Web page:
Shortlist announced for The Baillie Gifford Prize for Non-Fiction 2016
Submitted by Alice on Mon, 2016-10-17 00:00
The political is personal, the personal is political
The shortlist for the £30,000 Baillie Gifford Prize for Non-Fiction, which celebrates the best in non-fiction writing, is announced today, Monday 17 October.
The four titles on this year’s shortlist are:
Second-hand Time, Svetlana Alexievich, translated by Bela Shayevich (Fitzcarraldo Editions)
Negroland: A Memoir, Margo Jefferson (Granta Books)
The Return: Fathers, Sons and the Land In Between, Hisham Matar (Viking)
East West Street: On the Origins of Genocide and Crimes Against Humanity, Philippe Sands (Weidenfeld & Nicolson)
The titles chosen by the judges all interrogate rigorously the world around us, with particular focus on how individual lives are informed and shaped by social, political and historical forces.
Broader studies of moments in history are grounded in deeply personal narratives. Margo Jefferson’s Negroland: A Memoir chronicles the experience of growing up in Chicago’s black elite in the 1960s and 70s ‘sheltered by a certain amount of privilege and plenty’. Jefferson explores this space at a time of great change for race and gender relations in America.
Nobel Prize winner Svetlana Alexeivich’s Second-hand Time (translated by Bela Shayevich) also uses personal testimony to evoke a particular time and place. Her book is a polyphonic collage that reveals what life in the USSR was like just prior to its collapse, charting the disappearance of an entire world.
They are joined on the shortlist by Philippe Sands’ East West Street: On the Origins of Genocide and Crimes Against Humanity, in which historical, legal and familial narratives are woven together to reveal the origins of international law, beginning and ending with the last day of the Nuremberg trial.
Family is at the heart of Hisham Matar’s shortlisted title, too. The Return: Fathers, Sons and the Land In Between sees Matar return to his home country of Libya following the fall of Gaddafi. Twenty-two years earlier, the regime kidnapped and imprisoned Matar’s father, who he would never see again. It is a profound account of how love and loss both shape and deform an individual life.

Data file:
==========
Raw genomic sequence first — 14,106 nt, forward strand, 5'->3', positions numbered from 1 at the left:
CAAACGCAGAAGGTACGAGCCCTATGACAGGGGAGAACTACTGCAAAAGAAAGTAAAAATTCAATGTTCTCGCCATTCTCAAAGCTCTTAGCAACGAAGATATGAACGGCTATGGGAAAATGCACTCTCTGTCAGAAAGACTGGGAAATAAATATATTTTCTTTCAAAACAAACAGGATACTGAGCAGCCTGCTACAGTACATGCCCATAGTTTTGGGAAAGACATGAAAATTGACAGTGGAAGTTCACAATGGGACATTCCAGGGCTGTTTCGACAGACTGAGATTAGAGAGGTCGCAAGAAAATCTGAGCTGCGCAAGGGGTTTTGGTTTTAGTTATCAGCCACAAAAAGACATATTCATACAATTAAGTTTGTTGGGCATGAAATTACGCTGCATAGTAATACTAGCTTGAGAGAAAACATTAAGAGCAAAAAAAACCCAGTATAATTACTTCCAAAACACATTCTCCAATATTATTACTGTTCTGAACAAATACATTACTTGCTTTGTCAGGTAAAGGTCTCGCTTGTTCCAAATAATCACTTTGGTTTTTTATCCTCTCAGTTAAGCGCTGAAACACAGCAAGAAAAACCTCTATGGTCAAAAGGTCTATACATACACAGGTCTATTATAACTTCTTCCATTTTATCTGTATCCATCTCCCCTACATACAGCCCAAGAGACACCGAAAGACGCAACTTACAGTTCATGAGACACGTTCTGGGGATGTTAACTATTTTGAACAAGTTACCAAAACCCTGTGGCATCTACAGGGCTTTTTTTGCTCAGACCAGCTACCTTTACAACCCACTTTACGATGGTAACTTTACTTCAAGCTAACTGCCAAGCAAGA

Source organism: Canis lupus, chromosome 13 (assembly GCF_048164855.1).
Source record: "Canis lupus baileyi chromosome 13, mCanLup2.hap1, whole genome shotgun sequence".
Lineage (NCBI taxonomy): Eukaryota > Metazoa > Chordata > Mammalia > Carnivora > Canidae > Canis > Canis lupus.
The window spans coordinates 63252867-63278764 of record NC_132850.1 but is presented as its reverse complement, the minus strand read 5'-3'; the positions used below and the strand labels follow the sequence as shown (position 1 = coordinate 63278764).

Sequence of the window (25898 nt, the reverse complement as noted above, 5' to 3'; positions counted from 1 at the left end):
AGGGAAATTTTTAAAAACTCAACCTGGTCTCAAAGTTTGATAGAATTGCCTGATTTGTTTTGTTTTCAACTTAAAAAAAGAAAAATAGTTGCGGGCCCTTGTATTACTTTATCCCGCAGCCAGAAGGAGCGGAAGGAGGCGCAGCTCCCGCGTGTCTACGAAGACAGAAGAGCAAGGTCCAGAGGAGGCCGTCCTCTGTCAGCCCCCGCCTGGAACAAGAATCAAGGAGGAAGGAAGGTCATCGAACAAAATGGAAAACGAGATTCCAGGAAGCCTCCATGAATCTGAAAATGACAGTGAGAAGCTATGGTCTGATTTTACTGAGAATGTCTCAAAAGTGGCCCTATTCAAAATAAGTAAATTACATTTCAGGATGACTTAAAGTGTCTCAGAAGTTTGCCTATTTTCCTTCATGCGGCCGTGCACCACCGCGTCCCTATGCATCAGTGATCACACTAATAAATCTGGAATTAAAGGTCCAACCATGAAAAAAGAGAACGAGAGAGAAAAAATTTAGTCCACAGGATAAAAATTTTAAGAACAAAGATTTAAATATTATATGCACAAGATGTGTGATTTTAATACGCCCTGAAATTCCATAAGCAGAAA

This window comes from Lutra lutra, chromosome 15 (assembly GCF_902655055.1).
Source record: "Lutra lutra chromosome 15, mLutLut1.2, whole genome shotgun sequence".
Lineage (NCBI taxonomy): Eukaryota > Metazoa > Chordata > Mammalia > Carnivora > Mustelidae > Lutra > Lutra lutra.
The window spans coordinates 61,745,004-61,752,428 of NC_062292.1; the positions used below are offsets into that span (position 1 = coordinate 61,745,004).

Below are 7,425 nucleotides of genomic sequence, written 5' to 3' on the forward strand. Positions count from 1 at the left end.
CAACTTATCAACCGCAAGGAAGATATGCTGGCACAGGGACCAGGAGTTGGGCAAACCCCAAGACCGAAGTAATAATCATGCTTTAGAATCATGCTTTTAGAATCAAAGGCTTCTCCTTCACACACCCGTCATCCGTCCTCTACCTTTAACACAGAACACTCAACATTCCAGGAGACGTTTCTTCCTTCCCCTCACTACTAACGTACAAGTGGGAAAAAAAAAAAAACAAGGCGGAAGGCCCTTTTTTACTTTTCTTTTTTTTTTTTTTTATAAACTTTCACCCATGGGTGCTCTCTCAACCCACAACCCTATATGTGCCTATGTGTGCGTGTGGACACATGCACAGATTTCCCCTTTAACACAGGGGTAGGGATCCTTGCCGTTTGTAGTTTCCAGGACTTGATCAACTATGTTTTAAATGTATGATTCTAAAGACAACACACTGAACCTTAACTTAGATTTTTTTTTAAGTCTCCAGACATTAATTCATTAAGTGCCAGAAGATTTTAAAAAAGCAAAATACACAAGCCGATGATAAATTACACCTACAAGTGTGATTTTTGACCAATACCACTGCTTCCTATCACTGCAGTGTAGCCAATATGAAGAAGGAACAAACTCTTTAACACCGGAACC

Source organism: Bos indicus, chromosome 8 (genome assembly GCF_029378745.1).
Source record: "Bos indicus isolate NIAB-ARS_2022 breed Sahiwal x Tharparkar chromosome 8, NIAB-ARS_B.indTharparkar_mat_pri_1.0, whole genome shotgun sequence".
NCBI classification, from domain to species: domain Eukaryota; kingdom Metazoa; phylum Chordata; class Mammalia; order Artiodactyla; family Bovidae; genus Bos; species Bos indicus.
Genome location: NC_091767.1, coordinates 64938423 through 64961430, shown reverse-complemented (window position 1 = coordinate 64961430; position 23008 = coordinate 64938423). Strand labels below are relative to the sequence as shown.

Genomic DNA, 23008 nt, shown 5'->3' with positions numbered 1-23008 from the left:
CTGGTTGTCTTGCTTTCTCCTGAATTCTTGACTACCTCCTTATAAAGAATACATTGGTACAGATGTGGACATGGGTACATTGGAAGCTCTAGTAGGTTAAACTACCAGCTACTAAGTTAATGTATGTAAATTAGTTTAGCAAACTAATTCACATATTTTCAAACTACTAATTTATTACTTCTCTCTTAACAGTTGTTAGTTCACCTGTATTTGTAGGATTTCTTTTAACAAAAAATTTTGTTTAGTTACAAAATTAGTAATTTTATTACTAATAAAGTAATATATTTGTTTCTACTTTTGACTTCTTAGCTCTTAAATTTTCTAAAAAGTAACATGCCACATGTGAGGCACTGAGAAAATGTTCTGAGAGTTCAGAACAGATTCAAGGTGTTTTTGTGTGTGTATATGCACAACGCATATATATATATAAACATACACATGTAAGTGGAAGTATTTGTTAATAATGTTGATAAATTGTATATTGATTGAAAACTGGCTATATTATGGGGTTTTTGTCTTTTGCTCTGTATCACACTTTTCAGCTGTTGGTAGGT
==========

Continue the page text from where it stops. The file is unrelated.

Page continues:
Stephanie Flanders, Chair of the Judges, comments:
"Some shortlists are creatures of compromise. You end up with a list that everyone can live with, rather than a set of titles that each judge can wholeheartedly endorse. But I'm delighted to say there was no need for messy compromises this year - or even much debate. Of the many superb books on the longlist, these are the four books that each of us would be happy so see win.
“If they have anything in common it is perhaps the emphasis on the first person - and first-hand reporting. There are voices and stories in these books that we haven't heard before and which are going to stay with me for a very long time."
The shortlist has been chosen by a panel chaired by former BBC Economics Editor, Stephanie Flanders, together with Philip Ball, science writer and author; Jonathan Derbyshire, executive comment editor of the Financial Times; Dr Sophie Ratcliffe, scholar, writer and literary critic and Rohan Silva, co-founder of the social enterprise, Second Home.
The winner of this year’s award will be announced on Tuesday 15 November, at a dinner supported by a donation from the Blavatnik Family Foundation. The winner of last year’s prize was Neurotribes: The Legacy of Autism and How to Think Smarter About People Who Think Differently by Steve Silberman.
Sarah Whitley, Partner of Baillie Gifford and Chair of its Sponsorship Committee, adds:
“We are delighted to have begun our long-term relationship with the Prize. We recognise the difficult choices the judges have had to make in refining this shortlist from the excellent group of longlisted authors. The topics tackled by the shortlisted authors are wonderfully varied in their nature and locations.”